Structuring a Data Analysis using R (Part 2 of 2) – Analyzing, Modeling, and the Write-up.

Data Analysis Using R

In the first part (Structuring a Data Analysis using R (Part 1 of 2)) of this two part series, I discussed several key aspects necessary to any successful data analysis project. In that post I also began a prototypical data analysis project working my way up through munging of the data. All those steps in (Part 1 of 2) enabled me to begin the analysis and modeling parts of the project.  This post picks up and continues with the data analysis which will culminate in a formal write-up of the data analysis demonstrated here.

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Structuring a Data Analysis using R (Part 1 of 2) – Gathering, Organizing, Exploring and Munging Data.

ExploratoryAnalysisOver the next two tutorials, I am going to walk you through a complete data analysis project.  You will be shown the proper steps necessary to ensure a consistent and repeatable process that can be used for all your data analysis projects.  Simply put, this tutorial’s goal is to create a framework and provide a set of tools that can be used to support any data science project.

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Data Warehouse ETL Offload with Hadoop.

Data Warehouse ETL Offload with Hadoop

Data volumes are growing at an exponential rate causing problems for traditional IT infrastructures.  As a result, we are seeing more and more organizations taking advantage of emerging technologies, like Hadoop, to help mitigate the pressure of exploding data volumes.  Hadoop and its eco-system of tools play an important role in tackling tough problems that are plaguing traditional IT and data warehouse environments.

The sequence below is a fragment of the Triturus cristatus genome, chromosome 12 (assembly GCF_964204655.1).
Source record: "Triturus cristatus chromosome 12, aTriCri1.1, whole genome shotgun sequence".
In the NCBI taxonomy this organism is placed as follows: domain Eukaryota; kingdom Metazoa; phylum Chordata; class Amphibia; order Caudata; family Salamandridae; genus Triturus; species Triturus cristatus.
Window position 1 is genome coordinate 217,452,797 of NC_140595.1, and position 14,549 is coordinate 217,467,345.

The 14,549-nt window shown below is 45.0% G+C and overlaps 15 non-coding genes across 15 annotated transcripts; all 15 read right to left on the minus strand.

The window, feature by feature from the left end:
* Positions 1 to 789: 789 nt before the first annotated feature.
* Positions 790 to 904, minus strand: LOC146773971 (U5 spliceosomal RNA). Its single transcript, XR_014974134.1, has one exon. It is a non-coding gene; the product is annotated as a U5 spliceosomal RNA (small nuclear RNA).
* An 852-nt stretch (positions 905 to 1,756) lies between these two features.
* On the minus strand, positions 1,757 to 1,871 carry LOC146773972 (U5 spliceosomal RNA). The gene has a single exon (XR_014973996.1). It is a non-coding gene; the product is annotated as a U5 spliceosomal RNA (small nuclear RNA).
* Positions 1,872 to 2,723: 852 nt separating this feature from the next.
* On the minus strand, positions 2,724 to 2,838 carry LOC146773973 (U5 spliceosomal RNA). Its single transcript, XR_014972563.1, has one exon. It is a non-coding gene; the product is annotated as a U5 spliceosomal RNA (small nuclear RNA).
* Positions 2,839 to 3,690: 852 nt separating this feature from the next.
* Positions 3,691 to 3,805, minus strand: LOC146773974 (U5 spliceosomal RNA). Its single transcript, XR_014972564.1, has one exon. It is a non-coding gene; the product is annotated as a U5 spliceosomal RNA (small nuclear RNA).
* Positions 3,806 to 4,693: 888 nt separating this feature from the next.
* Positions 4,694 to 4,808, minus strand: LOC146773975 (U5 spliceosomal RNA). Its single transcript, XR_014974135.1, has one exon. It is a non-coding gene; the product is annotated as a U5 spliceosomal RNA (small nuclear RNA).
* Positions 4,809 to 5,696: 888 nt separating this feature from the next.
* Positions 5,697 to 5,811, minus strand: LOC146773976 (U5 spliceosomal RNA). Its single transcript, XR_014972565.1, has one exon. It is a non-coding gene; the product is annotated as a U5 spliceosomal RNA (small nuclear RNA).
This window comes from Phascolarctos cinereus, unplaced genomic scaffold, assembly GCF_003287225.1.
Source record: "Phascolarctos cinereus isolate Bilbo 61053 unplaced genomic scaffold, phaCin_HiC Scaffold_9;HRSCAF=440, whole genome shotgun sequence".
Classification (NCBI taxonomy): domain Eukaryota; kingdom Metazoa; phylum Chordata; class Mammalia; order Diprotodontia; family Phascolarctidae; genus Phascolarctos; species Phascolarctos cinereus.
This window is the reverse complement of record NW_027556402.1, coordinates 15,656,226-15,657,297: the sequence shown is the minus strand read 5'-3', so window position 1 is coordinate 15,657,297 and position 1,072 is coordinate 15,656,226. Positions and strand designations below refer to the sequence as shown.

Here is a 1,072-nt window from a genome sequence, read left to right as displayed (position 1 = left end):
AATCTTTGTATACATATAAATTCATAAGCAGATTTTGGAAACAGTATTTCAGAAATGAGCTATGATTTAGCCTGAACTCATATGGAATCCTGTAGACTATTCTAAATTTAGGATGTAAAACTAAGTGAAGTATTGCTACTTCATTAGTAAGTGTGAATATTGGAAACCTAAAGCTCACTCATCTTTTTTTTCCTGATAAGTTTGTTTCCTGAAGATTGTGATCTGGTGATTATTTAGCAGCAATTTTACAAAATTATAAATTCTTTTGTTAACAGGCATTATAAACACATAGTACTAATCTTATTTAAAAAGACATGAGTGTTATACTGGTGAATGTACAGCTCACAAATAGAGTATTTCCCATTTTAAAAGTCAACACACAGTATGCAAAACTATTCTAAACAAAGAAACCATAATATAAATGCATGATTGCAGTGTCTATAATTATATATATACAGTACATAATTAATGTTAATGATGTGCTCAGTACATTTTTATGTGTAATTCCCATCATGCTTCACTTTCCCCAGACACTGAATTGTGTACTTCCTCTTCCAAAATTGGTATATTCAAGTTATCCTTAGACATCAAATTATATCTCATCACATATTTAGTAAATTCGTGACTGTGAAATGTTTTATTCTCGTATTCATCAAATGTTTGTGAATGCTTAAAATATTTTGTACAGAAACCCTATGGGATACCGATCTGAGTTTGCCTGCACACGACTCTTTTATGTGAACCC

Specifically, Extract, Transform, and Load (ETL) can be offloaded to Hadoop to address the problem of exploding data volumes that are breaking traditional IT and ETL processes.  Using screen casts and animated video, I will demonstrate how Hadoop can be used to offload the most taxing ETL workloads.

First, I will demonstrate the overarching problem of ETL overload in a fictitious company called Acme Sales.  Proceeding from there are actual demonstrations (screen casts) of an ETL offload using Hadoop, Hive, and Sqoop.

Before we begin I would like to introduce Noelle Dattilo, the newest guest author on DataTechBlog.  Noelle is an education expert who specializes in animation technology.  Noelle gets full credit for creating all the animations you are about to see in this post.  I asked Noelle to explain her process for creating compelling animations.